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What's the best type of filter for a small tank?

357 Views 2 Replies 3 Participants Last post by  givemethatfish
External filters, internal filters, sponge filters, undergravel filter.....

When dealing with a small tank (1-5 gal), what are the advantages and disadvantages of each? What do you prefer, and why?
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External filter

advantages - the filter is outside the tank so there's more room inside the tank. Too, there's more room for media. It's easy to maintain. Super filtration IMO, compared to internals, UGFs and sponges.

Disadvantages - may not fit on the tank. The tops can rattle (an easy fix), and some can be a little noisy (fixable as well). You cannot put a tank flush against the wall because they hang off the back. You can still get it pretty close though. If you let the water drop too low the filter may not restart after a power outage. The low water level can cause a backwards siphon, draining the filter, which can prevent it from restarting. However, as long as the water level is not allowed to get too low, the filter will restart fine. Some brands can prime themselves, others can't.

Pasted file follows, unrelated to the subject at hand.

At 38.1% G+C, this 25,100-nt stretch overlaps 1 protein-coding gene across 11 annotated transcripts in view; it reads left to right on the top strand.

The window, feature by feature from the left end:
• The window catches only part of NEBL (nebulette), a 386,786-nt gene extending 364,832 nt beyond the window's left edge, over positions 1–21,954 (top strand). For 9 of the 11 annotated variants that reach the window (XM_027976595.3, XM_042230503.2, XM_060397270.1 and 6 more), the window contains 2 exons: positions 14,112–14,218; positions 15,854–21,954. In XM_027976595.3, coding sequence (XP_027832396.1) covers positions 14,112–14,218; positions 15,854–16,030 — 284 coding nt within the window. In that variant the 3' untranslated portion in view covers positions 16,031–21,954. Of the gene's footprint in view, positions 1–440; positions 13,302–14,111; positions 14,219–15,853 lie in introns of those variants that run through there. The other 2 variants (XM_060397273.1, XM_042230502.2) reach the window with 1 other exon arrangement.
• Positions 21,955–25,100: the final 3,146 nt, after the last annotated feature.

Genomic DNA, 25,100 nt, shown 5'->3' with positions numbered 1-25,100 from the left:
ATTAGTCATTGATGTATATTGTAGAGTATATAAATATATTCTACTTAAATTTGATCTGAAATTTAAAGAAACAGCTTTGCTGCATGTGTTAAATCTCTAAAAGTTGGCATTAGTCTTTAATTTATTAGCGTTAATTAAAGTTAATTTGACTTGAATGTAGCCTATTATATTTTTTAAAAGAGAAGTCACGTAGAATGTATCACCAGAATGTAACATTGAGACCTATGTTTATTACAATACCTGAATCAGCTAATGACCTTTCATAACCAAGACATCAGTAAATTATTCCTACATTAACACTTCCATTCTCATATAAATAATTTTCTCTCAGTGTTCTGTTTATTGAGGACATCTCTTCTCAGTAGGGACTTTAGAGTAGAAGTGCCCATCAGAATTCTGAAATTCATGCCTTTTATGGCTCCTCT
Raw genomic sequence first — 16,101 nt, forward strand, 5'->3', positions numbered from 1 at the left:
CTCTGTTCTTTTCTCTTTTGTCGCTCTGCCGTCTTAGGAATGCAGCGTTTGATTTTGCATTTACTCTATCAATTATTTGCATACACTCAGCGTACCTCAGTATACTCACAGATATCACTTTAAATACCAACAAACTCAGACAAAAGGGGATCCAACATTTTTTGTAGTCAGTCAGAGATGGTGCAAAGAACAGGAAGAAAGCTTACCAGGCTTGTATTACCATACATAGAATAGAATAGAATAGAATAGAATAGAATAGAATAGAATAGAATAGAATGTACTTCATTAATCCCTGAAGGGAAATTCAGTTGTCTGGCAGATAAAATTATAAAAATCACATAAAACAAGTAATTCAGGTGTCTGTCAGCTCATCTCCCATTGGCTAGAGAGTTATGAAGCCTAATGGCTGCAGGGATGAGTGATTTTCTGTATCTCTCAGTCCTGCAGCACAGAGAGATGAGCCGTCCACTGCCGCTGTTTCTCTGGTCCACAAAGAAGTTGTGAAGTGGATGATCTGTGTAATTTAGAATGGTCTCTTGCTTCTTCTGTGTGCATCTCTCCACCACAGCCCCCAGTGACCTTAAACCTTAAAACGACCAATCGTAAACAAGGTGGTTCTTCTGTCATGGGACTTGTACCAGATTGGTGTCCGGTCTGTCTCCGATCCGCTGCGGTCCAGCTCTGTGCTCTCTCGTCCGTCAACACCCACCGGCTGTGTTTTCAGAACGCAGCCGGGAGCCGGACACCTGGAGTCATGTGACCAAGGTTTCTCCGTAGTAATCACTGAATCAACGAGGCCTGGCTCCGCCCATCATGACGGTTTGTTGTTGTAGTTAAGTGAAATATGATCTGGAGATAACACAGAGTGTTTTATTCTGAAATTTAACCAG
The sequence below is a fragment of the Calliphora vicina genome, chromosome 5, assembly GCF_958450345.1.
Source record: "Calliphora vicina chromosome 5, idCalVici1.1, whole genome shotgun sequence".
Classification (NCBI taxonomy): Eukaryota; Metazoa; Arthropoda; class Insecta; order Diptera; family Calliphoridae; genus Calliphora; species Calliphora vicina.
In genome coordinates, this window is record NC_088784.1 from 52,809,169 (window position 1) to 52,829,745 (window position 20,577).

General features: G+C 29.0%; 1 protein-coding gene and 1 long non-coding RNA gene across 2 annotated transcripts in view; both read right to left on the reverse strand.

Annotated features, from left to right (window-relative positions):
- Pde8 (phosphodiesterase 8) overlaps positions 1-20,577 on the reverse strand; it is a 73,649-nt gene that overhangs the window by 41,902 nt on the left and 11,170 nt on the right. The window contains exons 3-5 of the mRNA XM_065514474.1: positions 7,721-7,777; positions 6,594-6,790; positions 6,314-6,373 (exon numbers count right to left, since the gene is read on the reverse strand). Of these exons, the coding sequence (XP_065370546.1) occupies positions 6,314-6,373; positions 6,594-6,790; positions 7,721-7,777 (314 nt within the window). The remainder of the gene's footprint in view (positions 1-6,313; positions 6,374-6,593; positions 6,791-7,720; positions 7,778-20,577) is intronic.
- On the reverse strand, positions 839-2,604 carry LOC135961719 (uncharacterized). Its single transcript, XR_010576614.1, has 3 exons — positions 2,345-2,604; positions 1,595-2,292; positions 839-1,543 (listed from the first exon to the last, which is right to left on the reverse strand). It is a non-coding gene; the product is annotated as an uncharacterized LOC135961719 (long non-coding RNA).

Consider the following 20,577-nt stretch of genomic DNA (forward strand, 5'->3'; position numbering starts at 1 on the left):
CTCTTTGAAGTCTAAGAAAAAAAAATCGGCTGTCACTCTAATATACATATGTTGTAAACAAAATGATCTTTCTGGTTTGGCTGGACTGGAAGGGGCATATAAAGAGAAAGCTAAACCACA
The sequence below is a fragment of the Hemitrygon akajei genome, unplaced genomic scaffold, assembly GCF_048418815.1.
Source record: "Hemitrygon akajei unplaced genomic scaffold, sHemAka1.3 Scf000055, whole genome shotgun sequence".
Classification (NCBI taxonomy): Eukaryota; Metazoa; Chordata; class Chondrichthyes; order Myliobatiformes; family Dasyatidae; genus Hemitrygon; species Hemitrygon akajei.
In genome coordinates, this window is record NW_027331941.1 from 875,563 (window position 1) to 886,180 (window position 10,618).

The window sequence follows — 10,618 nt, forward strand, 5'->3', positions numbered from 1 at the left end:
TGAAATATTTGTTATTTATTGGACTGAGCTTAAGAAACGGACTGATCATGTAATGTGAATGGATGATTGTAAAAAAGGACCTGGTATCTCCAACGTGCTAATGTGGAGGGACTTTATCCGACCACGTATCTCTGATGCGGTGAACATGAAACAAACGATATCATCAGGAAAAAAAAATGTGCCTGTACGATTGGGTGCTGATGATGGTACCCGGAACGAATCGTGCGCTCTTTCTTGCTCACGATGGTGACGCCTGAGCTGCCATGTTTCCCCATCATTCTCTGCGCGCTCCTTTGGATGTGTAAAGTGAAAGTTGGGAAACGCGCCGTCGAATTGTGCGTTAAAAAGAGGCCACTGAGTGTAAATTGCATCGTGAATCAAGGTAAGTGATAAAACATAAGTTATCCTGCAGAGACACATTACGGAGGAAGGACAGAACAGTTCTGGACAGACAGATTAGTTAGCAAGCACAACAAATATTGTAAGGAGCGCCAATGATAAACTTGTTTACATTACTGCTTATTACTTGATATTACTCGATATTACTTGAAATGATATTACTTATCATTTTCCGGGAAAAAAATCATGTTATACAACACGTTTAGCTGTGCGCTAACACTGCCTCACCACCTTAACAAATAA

Internal filter

Advantages - often quiet, because the motor is inside the tank. Easy to fit into smaller tanks. Will always restart after a power outage.

Disadvantages - takes up space in the tank and can detract from the beauty of the tank. The quality of a lot of small internals just isn't that good. They have limited space for media. Some require an air pump. Some are a pain to maintain. Too, while it might be quieter for us to have the filter motor in the tank, it's probably not quieter for the fish.

Someone else can talk about UGFs and sponges.
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Sponge filters:


  • Take up less room in a tank than internal filters
  • Are a simple design so not much to go wrong with them
  • Provide some mechanical and some biological filtration
  • Very inexpensive
  • Simple maintenance - squeeze and go
  • Provide very little current/water disturbance
  • Very simple to make yourself if so inclined

  • They require you to run an external air pump - noise can be an issue
  • They typically don't provide a lot of flexibility - nowhere to add carbon if needed, can't be expanded with filter floss or other media
  • They do take up some room in the tank
  • They are kind of ugly
I don't have anything to say about undergravel filters, as I have never used one.

I switched from sponge filters to in-tank filters in my 5 and 10 gallon tanks because I couldn't deal with the noise of the air pumps. There is a small amount of splashing sound with the in-tank filter as evaporation occurs, but it wasn't as noticeable or as bothersome to me as the air pump rattle. That's honestly the only reason I switched. The sponge filters did a great job as filters. I also like the ability to put any kind of media I want into the internal filters.
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